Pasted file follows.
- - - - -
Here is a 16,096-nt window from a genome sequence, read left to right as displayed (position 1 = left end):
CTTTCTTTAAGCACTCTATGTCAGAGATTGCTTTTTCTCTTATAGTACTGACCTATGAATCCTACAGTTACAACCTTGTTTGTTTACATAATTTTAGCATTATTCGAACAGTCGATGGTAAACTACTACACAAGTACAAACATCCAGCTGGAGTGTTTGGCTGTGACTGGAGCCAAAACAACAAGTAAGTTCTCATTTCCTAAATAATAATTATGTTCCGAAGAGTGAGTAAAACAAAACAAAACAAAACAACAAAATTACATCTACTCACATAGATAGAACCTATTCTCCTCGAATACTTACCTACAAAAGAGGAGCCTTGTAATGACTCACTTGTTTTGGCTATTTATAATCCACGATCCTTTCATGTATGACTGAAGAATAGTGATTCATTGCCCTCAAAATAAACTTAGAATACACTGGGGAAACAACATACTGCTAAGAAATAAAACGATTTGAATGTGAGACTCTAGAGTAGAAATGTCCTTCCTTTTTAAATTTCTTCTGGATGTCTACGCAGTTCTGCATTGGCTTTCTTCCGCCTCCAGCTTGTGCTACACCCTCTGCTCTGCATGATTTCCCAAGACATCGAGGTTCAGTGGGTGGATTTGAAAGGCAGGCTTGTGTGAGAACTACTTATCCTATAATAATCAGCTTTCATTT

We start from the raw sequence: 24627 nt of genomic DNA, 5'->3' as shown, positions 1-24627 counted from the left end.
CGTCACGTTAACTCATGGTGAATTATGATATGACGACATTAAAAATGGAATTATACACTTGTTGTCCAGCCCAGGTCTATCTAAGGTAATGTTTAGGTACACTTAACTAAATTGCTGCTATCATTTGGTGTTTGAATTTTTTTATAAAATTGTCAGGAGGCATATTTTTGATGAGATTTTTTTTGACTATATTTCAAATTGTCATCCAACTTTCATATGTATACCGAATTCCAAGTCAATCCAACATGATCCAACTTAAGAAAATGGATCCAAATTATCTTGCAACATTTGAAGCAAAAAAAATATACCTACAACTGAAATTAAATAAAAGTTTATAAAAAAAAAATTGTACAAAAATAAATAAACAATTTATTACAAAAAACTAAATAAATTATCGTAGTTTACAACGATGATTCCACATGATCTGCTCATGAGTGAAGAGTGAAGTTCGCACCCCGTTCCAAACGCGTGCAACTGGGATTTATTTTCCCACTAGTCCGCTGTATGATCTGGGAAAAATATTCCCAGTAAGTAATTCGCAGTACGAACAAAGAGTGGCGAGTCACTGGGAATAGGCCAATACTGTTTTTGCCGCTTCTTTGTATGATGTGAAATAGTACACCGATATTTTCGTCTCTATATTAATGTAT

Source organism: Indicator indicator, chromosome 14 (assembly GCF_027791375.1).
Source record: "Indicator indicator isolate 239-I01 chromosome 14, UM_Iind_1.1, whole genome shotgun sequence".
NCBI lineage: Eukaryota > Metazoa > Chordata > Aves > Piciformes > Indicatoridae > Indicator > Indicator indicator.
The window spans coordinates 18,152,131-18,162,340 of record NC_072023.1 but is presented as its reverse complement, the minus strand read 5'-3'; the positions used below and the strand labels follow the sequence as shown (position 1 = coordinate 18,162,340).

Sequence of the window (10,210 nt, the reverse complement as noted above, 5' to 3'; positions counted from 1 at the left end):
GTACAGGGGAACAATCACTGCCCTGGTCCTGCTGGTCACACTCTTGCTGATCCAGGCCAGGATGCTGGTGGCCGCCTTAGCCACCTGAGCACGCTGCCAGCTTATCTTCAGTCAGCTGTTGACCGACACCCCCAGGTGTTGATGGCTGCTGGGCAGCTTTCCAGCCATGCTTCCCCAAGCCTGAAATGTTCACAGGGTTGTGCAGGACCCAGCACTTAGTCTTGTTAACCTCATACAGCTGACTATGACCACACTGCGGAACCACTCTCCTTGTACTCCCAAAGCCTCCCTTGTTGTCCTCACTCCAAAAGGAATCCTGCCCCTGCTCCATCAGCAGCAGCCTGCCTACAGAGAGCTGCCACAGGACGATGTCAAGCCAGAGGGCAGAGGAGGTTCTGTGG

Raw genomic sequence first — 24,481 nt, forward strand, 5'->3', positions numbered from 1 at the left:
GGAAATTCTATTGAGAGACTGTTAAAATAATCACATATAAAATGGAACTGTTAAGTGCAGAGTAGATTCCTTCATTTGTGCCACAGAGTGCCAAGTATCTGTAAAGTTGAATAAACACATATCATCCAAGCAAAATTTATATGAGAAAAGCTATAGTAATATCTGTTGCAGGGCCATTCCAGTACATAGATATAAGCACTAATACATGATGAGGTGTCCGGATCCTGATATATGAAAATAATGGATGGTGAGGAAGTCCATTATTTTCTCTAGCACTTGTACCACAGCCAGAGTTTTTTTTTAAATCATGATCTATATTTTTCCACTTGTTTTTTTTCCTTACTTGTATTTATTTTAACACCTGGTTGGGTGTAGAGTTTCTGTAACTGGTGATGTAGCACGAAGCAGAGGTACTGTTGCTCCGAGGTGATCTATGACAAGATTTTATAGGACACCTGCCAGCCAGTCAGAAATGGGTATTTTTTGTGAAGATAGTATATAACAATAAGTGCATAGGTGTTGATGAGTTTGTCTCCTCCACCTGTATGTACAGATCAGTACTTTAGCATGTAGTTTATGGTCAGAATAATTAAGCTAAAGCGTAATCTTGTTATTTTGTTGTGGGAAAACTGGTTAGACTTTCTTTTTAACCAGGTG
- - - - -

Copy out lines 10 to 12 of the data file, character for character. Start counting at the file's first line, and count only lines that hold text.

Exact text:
GTACAGGGGAACAATCACTGCCCTGGTCCTGCTGGTCACACTCTTGCTGATCCAGGCCAGGATGCTGGTGGCCGCCTTAGCCACCTGAGCACGCTGCCAGCTTATCTTCAGTCAGCTGTTGACCGACACCCCCAGGTGTTGATGGCTGCTGGGCAGCTTTCCAGCCATGCTTCCCCAAGCCTGAAATGTTCACAGGGTTGTGCAGGACCCAGCACTTAGTCTTGTTAACCTCATACAGCTGACTATGACCACACTGCGGAACCACTCTCCTTGTACTCCCAAAGCCTCCCTTGTTGTCCTCACTCCAAAAGGAATCCTGCCCCTGCTCCATCAGCAGCAGCCTGCCTACAGAGAGCTGCCACAGGACGATGTCAAGCCAGAGGGCAGAGGAGGTTCTGTGG

Raw genomic sequence first — 24,481 nt, forward strand, 5'->3', positions numbered from 1 at the left:
GGAAATTCTATTGAGAGACTGTTAAAATAATCACATATAAAATGGAACTGTTAAGTGCAGAGTAGATTCCTTCATTTGTGCCACAGAGTGCCAAGTATCTGTAAAGTTGAATAAACACATATCATCCAAGCAAAATTTATATGAGAAAAGCTATAGTAATATCTGTTGCAGGGCCATTCCAGTACATAGATATAAGCACTAATACATGATGAGGTGTCCGGATCCTGATATATGAAAATAATGGATGGTGAGGAAGTCCATTATTTTCTCTAGCACTTGTACCACAGCCAGAGTTTTTTTTTAAATCATGATCTATATTTTTCCACTTGTTTTTTTTCCTTACTTGTATTTATTTTAACACCTGGTTGGGTGTAGAGTTTCTGTAACTGGTGATGTAGCACGAAGCAGAGGTACTGTTGCTCCGAGGTGATCTATGACAAGATTTTATAGGACACCTGCCAGCCAGTCAGAAATGGGTATTTTTTGTGAAGATAGTATATAACAATAAGTGCATAGGTGTTGATGAGTTTGTCTCCTCCACCTGTATGTACAGATCAGTACTTTAGCATGTAGTTTATGGTCAGAATAATTAAGCTAAAGCGTAATCTTGTTATTTTGTTGTGGGAAAACTGGTTAGACTTTCTTTTTAACCAGGTG